Hyer wants back in caucus

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toaster

Mr. Mulcair turns me off in that clip.  Mr. Hyer is a very smart man, and I don't like the personal attacks toward him.  

Stockholm

6079_Smith_W wrote:

They want to make it a rule for their party? Fine, though I certainly don't see it as necessary, and as I said, I don't actually like rules in which parties presume to assert their authority over elected representatives. It is bad enough as it is. I'd say there's a range in between the examples of Emerson and Dyck, some cases in which it made perfect sense for a representative to change parties.

Let's keep in mind that Hyer chose to run for parliament over and over again as a candidate of a party - the NDP - which had a CRYSTAL CLEAR policy that floor crossers should resign and run in byelections. No one asked or forced him to get elected as a candidate with a CRYSTAL CLEAR policy that floor crossers should resign and run in byelections. If he disagreed with that policy - he should have run as an independent or a Green in the first place.

6079_Smith_W

@ Stockholm

And I repeat: So what?

In the first place it is a policy, it is not the law.

Secondly, do you think there are no other issues on which MPs differ with their party's position? There's at least one other issue with repect to Hyer that is far more important, in my opinion.

And thirdly, this is politics. None of these presumed loyalties and committments mean a damned thing when push comes to shove. You see an iron-clad committment? Hyer is presenting this an him being the aggrieved party who is defending democracy.

The only thing for sure here is that only one group is in a position to decide one way or another on it, and that is the people of Thunder Bay.

Stockholm

Yes, but I think that parties have a duty to react and to restate their principles. If the NDP reacted to Hyer's betrayal of his riding by saying nothing it would have sent a message that this was 'no big deal" and it would condone this sort of anti-democratic behaviour by other MPs in other parties. Sometimes you have to take a stand and show what you believe in as a party!

socialdemocrati...

The NDP policy on this is clear. They've been consistent, whether it was party-crossing between the other parties, or someone who left the NDP. It's probably a major reason why people haven't crossed the floor to join the NDP.

Hyer broke a promise. If the Greens represented his platform, maybe he should have ran as a green. But there isn't more to it than that.

The NDP restated what they typically say. The media might be playing this one up more, but that doesn't change anything. We'll see what happens in 2015.

Unionist

Just out of curiosity - why does the NDP's policy on floor-crossing allow members to leave the caucus - even resign from the party - and sit as independents? Why wouldn't that trigger a byelection?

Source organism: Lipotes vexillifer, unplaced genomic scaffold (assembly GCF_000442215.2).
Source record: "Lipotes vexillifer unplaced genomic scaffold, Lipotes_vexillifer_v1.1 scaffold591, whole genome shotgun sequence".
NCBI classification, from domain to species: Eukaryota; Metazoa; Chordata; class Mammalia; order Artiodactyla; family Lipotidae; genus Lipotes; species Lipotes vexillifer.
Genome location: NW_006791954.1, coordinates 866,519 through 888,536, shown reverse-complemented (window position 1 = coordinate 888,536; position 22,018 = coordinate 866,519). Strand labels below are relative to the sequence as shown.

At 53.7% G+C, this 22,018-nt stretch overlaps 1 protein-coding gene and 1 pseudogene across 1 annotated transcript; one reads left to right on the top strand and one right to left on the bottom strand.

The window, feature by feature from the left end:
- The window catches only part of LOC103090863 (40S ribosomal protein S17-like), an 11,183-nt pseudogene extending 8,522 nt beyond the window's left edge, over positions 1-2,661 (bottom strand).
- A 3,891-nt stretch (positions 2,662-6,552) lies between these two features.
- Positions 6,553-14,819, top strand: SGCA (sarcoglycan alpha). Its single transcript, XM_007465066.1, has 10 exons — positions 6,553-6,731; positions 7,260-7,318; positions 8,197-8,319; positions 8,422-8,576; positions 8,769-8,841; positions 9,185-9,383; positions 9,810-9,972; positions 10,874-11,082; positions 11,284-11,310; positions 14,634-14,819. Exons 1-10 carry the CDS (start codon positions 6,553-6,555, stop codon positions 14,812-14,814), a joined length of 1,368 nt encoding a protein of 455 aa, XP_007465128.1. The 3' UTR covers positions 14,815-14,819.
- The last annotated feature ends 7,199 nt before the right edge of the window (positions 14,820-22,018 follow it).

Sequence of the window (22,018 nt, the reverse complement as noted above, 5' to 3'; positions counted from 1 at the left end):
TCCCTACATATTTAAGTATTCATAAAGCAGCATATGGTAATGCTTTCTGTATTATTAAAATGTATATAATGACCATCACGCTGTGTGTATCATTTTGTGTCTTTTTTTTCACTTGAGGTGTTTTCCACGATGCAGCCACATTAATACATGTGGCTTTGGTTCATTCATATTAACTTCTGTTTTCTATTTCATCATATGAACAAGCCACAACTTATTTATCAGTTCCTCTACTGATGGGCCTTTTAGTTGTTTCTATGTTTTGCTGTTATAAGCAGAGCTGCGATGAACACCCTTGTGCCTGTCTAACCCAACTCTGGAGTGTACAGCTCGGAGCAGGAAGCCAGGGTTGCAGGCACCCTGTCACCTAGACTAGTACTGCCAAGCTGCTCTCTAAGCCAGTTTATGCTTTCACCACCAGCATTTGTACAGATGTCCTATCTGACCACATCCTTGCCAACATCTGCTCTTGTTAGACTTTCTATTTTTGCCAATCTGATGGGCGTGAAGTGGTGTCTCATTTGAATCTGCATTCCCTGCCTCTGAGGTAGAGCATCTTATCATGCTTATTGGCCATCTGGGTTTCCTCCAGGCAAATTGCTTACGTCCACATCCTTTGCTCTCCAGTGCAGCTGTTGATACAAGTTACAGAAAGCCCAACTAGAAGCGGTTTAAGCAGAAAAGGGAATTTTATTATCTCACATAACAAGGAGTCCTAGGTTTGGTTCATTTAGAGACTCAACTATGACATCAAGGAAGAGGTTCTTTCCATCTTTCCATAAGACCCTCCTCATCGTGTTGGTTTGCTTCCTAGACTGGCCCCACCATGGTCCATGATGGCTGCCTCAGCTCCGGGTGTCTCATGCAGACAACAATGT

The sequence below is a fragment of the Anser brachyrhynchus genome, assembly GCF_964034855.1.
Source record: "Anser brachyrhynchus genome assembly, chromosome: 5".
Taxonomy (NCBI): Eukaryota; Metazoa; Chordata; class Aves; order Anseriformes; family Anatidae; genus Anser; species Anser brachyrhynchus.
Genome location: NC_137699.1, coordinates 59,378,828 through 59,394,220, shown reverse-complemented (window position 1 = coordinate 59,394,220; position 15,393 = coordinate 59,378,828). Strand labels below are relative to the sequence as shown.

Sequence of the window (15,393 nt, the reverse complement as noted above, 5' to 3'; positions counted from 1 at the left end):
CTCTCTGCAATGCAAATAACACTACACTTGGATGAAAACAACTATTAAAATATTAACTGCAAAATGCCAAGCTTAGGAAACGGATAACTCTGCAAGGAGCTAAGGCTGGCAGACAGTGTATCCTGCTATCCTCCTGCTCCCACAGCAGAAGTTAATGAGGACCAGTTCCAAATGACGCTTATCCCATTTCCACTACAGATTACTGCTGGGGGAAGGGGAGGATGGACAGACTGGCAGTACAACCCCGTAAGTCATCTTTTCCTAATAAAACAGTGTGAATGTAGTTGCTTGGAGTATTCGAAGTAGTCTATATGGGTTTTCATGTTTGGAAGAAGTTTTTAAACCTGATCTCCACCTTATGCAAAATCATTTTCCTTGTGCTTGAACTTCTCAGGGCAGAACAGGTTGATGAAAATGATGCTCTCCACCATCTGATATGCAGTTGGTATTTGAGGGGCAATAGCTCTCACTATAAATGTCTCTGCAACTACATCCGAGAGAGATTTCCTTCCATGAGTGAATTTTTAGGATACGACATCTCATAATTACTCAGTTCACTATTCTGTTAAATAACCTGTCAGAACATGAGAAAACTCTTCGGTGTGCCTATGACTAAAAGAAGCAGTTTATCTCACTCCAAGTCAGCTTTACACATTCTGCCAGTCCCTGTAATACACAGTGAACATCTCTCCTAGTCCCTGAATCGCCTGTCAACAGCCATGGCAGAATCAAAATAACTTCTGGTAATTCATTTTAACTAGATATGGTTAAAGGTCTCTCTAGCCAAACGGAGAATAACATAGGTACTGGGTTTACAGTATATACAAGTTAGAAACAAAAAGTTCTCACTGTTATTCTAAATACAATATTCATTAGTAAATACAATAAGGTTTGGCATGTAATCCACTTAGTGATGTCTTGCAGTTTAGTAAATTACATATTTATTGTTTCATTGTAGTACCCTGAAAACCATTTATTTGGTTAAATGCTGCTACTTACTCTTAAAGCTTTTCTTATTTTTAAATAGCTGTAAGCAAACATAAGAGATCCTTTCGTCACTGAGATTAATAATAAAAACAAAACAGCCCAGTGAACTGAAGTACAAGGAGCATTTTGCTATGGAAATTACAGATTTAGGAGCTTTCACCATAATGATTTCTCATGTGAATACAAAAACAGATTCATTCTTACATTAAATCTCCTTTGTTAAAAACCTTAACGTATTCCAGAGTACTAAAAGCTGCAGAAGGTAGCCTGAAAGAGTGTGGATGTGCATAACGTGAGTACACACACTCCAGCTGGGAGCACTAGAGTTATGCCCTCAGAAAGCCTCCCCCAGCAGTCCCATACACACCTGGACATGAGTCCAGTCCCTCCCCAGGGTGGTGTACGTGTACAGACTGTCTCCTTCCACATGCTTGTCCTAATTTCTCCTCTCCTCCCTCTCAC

6079_Smith_W

As I have alluded upthread, banging the drum of party authority for its own sake is no principle at all, IMO.

The floor crossing thing is an issue on which I am at best on the fence. And that it's a policy somehow dismisses all other factors in this? Hopefully I have made it clear how I feel about that as well.

If there is a REAL case to be made for anything  here, then I am sure it is there to be made on the issue of gun control, and whatever other substantial differences went into Hyer leaving. 

They  went a bit beyond re-stating their position, and reducing the argument to team sports and character assassination kind or undoes any sense of principle that might have been there.

And it is doubly flawed because the move he has made doesn't really mean anything, especially if, as many are predicting, he won't run again. Again, by playing into it the NDP are just putting the focus on their spat, rather than anything of substance. There is nothing to win, and everything to lose.

 

robbie_dee

Unionist wrote:

Just out of curiosity - why does the NDP's policy on floor-crossing allow members to leave the caucus - even resign from the party - and sit as independents? Why wouldn't that trigger a byelection?

 

If the policy was to the contrary, i.e. requiring a caucus member to resign their seat and trigger a byelection if they quit the party - how could that possibly be enforced? The strongest penalty that can be imposed against a caucus member is to kick them out of the caucus (conceivably the Party could also revoke their membership) but if the member is already on their way out the door that's not much of a threat.

Unionist

robbie_dee wrote:

Unionist wrote:

Just out of curiosity - why does the NDP's policy on floor-crossing allow members to leave the caucus - even resign from the party - and sit as independents? Why wouldn't that trigger a byelection?

 

If the policy was to the contrary, i.e. requiring a caucus member to resign their seat and trigger a byelection if they quit the party - how could that possibly be enforced? The strongest penalty that can be imposed against a caucus member is to kick them out of the caucus (conceivably the Party could also revoke their membership) but if the member is already on their way out the door that's not much of a threat.